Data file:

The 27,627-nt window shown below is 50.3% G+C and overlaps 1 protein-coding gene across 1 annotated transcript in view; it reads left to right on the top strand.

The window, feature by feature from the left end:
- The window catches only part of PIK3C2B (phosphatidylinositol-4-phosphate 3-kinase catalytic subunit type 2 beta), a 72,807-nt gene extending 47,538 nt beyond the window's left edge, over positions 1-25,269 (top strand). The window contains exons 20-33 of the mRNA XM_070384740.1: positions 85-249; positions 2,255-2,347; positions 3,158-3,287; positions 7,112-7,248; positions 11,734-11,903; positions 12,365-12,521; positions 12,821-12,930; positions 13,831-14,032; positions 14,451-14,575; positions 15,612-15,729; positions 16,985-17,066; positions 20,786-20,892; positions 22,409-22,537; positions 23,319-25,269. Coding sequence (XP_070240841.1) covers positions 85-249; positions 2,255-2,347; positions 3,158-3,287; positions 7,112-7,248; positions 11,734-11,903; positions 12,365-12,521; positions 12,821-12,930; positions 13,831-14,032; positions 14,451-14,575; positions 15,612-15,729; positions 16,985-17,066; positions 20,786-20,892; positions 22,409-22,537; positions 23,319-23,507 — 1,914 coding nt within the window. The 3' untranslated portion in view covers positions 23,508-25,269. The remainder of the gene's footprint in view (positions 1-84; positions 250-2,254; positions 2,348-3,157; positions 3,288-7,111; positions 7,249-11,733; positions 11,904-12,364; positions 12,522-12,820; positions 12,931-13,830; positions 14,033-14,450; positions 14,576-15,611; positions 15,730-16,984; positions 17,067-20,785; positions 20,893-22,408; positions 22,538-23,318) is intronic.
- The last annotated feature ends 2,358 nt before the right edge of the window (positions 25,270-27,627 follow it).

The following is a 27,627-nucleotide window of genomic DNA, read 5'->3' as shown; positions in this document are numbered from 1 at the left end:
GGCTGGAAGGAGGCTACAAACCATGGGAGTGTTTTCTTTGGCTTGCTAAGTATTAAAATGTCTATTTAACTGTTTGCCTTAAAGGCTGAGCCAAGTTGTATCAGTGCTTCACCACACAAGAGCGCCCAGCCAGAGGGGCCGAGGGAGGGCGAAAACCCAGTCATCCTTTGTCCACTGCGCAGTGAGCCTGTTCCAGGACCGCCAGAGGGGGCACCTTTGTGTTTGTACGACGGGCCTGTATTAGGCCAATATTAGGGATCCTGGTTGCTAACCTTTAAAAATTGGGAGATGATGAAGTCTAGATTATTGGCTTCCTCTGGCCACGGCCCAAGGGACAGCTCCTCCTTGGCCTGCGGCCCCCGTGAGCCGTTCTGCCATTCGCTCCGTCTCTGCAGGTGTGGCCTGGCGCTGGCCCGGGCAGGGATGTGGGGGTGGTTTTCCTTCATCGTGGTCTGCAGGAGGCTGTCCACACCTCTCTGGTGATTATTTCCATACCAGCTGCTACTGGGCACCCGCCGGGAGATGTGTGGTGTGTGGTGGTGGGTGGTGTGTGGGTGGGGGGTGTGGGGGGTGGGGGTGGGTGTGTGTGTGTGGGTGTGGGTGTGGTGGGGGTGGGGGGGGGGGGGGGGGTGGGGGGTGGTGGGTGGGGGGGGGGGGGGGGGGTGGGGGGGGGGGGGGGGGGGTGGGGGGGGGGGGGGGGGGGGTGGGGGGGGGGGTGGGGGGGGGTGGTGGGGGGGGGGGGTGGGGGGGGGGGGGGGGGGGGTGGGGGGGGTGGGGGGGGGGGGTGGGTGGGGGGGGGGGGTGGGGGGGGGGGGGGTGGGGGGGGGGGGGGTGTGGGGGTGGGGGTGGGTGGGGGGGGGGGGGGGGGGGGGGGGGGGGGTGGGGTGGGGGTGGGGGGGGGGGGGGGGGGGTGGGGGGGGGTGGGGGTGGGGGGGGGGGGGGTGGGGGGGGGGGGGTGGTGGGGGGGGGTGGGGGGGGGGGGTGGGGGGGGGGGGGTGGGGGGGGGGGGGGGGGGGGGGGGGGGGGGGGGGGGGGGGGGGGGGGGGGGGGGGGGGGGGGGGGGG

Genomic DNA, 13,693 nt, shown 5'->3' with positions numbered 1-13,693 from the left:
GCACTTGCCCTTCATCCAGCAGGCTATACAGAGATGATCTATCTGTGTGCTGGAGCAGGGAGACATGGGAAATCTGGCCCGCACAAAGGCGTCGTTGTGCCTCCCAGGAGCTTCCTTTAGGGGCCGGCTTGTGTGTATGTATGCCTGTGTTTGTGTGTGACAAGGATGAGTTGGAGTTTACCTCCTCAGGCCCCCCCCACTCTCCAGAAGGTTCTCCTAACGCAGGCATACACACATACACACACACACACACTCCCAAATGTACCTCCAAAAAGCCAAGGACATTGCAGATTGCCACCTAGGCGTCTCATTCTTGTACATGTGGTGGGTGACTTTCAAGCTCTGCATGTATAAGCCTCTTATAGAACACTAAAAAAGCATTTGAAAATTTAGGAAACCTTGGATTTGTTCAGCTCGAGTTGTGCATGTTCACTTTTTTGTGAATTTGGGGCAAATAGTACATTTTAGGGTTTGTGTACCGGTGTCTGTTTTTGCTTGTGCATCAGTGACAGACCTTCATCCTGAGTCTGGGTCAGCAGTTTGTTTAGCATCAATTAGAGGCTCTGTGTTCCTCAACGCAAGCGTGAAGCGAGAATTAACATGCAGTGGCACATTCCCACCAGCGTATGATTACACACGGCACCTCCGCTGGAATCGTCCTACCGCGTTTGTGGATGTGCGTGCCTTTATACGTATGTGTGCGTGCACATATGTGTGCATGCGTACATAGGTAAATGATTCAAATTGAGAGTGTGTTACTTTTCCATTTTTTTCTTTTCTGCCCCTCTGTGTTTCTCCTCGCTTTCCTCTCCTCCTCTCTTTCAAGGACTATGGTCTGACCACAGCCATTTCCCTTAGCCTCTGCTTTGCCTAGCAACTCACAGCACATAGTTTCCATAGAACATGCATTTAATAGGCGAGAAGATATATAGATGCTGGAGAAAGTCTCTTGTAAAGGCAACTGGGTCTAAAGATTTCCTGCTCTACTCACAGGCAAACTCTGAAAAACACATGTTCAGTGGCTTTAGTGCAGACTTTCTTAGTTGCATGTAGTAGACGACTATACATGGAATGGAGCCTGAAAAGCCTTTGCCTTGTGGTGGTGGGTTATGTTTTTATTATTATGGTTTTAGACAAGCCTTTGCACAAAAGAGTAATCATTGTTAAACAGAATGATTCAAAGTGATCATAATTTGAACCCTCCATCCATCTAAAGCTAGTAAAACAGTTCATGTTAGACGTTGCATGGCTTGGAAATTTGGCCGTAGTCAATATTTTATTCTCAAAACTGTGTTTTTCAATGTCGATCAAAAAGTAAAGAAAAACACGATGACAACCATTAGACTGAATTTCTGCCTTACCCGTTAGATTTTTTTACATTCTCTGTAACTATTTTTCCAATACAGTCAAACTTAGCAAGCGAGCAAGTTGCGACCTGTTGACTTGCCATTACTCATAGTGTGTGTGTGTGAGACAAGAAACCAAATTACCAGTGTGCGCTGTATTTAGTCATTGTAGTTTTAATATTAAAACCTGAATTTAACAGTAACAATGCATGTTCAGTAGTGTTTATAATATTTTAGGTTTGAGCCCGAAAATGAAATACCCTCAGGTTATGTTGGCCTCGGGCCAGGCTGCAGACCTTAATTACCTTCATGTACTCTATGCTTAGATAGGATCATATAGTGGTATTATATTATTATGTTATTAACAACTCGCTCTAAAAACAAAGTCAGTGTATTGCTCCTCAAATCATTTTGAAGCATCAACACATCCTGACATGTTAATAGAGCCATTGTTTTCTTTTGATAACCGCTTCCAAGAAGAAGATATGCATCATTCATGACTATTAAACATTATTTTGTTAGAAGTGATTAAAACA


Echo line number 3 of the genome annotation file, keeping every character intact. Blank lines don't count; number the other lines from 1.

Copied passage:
- The window catches only part of PIK3C2B (phosphatidylinositol-4-phosphate 3-kinase catalytic subunit type 2 beta), a 72,807-nt gene extending 47,538 nt beyond the window's left edge, over positions 1-25,269 (top strand). The window contains exons 20-33 of the mRNA XM_070384740.1: positions 85-249; positions 2,255-2,347; positions 3,158-3,287; positions 7,112-7,248; positions 11,734-11,903; positions 12,365-12,521; positions 12,821-12,930; positions 13,831-14,032; positions 14,451-14,575; positions 15,612-15,729; positions 16,985-17,066; positions 20,786-20,892; positions 22,409-22,537; positions 23,319-25,269. Coding sequence (XP_070240841.1) covers positions 85-249; positions 2,255-2,347; positions 3,158-3,287; positions 7,112-7,248; positions 11,734-11,903; positions 12,365-12,521; positions 12,821-12,930; positions 13,831-14,032; positions 14,451-14,575; positions 15,612-15,729; positions 16,985-17,066; positions 20,786-20,892; positions 22,409-22,537; positions 23,319-23,507 — 1,914 coding nt within the window. The 3' untranslated portion in view covers positions 23,508-25,269. The remainder of the gene's footprint in view (positions 1-84; positions 250-2,254; positions 2,348-3,157; positions 3,288-7,111; positions 7,249-11,733; positions 11,904-12,364; positions 12,522-12,820; positions 12,931-13,830; positions 14,033-14,450; positions 14,576-15,611; positions 15,730-16,984; positions 17,067-20,785; positions 20,893-22,408; positions 22,538-23,318) is intronic.